|John R. Reeder|
Plants annual; viscid-aromatic,
more or less hairy throughout, not producing juvenile floating leaves. Culms
5-15(30) cm, simple or branching at the upper nodes, erect or ascending,
often rather fragile, readily breaking apart at the nodes. Leaves without
ligules, with little or no distinction between sheath and blade; blades flat,
becoming involute when dry. Inflorescences terminal, clavate spikes,
partially included or exserted at maturity, spikelets spirally arranged; disarticulation tardy,
above the glumes and between the florets. Spikelets laterally compressed,
with 5-40 florets. Glumes irregularly short-toothed or entire; lemmas
(3)4-7 mm, 11-17-veined, not translucent between the veins, entire or denticulate,
usually with a central mucro; paleas subequal to or slightly shorter
than the lemmas; lodicules 2, 0.1-0.5 mm, sometimes fused to the
paleas; anthers 3,
exserted on long, slender, ribbonlike filaments at anthesis; styles 2,
apical, long, filiform, stigmatic for 1/3-1/2 of their length; stigmatic
short, often sparse. Caryopseslaterally compressed, pyriform to
oblong, pericarp not viscid; embryos visible through the pericarp,
brown, from 3/4 as long as to nearly equaling the caryopses; epiblasts present. x
= 10. Name an anagram of Orcuttia.
Tuctoria has three species, all of which grow in vernal pools or similar habitats, two in the Central Valley of California and one in Baja California Sur, Mexico. Both of the species found in the Floraregion are endangered by loss of habitat to urbanization and agriculture.
Spikes exserted from the upper leaf sheaths at maturity; lemmas more or less truncate; caryopses about 2 mm long, minutely rugose ..... 1. T. greenei
Spikes partially included in the upper leaf sheaths at maturity; lemmas tapering gradually to a mucronate apex; caryopses about 3 mm long, smooth ..... 2. T. mucronata
1. Tuctoria greenei (Vasey) Reeder
Culms 5-15(30) cm, erect or decumbent, often geniculate; nodesoften purplish. Blades 1.5-5 cm long, to 5 mm wide, curved outward. Spikes 2.5-5(8) cm, exserted at maturity, congested above; lower internodes 4-5 mm; upper internodes 1-2 mm. Spikelets with 5-15(40) florets. Glumes subequal, 3-5 mm, prominently many-veined, irregularly dentate at the apices; lemmas (3)4-5(6) mm, prominently 9-13-veined, apices truncate and mucronate; paleas slightly shorter than the lemmas; anthers 3-3.5 mm, whitish; lodicules about 0.1 mm, not fused to the paleas. Caryopses about 2 mm, slightly compressed laterally, oblong, minutely rugose. 2n = 24.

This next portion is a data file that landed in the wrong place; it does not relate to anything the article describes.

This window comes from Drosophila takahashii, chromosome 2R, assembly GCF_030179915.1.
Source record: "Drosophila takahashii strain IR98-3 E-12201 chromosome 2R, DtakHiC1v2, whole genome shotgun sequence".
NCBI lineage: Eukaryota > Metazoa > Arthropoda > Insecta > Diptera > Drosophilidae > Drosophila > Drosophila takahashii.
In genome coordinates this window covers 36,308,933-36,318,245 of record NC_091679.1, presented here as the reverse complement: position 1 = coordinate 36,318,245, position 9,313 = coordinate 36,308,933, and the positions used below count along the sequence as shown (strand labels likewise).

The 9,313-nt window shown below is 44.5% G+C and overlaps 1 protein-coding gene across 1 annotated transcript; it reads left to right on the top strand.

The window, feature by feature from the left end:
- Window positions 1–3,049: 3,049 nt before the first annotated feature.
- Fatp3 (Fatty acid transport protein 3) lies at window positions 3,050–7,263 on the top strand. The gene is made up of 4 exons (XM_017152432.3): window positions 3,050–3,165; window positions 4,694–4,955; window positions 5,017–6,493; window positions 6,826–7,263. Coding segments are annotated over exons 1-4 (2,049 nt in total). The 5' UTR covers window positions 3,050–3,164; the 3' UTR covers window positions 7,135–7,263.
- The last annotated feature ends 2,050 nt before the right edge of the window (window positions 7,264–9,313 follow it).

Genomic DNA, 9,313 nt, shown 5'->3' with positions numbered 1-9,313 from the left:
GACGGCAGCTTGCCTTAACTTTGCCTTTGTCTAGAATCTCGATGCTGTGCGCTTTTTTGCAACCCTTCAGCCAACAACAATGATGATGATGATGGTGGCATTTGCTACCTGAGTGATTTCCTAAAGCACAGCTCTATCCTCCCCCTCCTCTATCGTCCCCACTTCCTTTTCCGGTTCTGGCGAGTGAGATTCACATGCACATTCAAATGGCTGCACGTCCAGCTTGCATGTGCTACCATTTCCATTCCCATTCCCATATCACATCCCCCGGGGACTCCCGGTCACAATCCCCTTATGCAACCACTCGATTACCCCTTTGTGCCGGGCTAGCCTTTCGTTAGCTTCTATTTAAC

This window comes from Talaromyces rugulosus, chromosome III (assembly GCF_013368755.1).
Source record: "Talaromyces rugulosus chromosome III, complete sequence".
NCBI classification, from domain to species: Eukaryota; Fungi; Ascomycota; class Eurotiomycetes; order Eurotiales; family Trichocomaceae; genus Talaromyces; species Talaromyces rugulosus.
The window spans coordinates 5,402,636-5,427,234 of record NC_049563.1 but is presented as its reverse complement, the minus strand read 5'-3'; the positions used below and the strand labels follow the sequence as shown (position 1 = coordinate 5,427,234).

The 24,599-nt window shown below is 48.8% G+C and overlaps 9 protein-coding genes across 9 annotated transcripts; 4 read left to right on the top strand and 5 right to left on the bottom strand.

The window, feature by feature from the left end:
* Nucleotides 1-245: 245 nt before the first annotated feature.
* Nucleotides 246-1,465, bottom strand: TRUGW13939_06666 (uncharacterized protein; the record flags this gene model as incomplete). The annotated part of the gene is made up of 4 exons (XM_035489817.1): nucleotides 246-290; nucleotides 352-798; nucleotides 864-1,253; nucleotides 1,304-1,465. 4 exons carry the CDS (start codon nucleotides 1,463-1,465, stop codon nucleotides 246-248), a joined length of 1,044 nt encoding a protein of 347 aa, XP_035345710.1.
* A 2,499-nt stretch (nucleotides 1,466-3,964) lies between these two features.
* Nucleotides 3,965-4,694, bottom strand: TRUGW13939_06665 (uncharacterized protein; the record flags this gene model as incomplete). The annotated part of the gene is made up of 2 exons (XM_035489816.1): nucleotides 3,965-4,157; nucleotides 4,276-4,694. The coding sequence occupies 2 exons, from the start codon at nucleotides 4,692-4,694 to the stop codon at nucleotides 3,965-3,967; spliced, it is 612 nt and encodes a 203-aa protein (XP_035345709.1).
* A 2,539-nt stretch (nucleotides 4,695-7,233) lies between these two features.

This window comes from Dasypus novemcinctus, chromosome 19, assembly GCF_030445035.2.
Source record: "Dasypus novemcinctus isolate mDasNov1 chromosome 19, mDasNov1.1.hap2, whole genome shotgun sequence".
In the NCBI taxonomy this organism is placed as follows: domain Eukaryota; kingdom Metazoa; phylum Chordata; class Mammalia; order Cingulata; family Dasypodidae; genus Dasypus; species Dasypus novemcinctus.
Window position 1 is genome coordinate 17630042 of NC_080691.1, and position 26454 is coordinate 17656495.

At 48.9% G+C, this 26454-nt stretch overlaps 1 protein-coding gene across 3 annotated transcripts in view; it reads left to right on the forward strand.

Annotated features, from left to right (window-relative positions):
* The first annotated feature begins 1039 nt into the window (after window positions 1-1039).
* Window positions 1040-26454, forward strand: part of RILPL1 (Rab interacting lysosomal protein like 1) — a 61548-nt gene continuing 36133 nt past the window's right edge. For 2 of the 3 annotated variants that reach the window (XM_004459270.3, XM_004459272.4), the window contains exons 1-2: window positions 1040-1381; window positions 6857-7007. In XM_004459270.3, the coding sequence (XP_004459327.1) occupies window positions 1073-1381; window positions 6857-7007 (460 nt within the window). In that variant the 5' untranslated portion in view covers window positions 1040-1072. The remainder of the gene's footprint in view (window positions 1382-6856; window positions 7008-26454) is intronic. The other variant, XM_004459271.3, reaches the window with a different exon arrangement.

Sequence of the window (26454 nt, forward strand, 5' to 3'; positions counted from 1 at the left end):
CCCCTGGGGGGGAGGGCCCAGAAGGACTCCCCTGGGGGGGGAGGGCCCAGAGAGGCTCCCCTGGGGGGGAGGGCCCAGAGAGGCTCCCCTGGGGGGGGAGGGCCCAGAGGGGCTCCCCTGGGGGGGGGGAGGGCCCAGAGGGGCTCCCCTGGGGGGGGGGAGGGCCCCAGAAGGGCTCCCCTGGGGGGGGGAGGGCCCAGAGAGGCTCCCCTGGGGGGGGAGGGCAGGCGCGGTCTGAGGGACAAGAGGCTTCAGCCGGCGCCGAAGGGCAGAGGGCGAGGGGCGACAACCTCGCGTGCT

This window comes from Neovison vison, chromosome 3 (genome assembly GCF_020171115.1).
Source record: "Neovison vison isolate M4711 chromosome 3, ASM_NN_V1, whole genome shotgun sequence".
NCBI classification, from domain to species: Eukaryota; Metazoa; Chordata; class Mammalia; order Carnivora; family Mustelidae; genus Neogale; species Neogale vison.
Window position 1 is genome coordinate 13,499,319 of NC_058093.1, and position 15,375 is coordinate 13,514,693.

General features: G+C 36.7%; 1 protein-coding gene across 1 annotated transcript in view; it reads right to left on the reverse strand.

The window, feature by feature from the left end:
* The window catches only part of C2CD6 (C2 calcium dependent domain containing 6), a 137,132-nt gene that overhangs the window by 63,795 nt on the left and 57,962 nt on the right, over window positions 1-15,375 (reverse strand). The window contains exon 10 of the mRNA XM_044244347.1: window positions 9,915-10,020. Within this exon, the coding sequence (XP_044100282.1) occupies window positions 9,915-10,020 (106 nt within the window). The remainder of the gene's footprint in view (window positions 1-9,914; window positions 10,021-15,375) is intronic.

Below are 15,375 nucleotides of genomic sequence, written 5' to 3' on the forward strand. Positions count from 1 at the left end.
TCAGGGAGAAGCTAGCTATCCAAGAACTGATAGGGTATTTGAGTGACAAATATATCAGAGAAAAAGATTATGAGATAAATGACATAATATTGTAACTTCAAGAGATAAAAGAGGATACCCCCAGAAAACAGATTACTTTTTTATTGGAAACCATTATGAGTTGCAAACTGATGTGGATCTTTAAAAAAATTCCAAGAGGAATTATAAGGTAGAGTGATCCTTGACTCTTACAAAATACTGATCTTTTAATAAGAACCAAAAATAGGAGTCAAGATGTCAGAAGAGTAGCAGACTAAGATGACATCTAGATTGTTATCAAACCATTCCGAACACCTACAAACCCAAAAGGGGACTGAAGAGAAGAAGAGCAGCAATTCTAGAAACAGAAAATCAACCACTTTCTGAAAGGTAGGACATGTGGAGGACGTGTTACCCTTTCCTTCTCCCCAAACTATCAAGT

Tuctoria greenei grows at elevations below 150 m in the Central Valley of California.
2. Tuctoria mucronata (Crampton) Reeder
Culms to 12 cm, ascending, often decumbent or geniculate at the base; nodesusually concealed by the leaves. Blades 2-4 cm, involute, usually curved outward, tapering to a fine point. Spikes 1.5-6 cm, more or less included in the upper sheaths at maturity, congested throughout; internodes 1-2 mm. Spikelets with 5-10 florets. Glumes subequal (or the lower slightly shorter than the upper), 4-7 mm, mucronate, sometimes with 1 or 2 short lateral teeth; lemmas 5-7 mm, prominently 11-15-veined, apices erose or with a few minute teeth, central vein extending into a prominent mucro as much as 1 mm long; paleas slightly shorter than the lemmas; anthers about 3 mm, yellow, becoming pinkish in drying; lodicules about 0.5 mm, fused to the paleas. Caryopses about 3 mm, laterally compressed, broadly oblong, smooth. 2n = 40.
Tuctoria mucronata is known from only two locations in Solano County, California; both locations are at elevations below 10 m.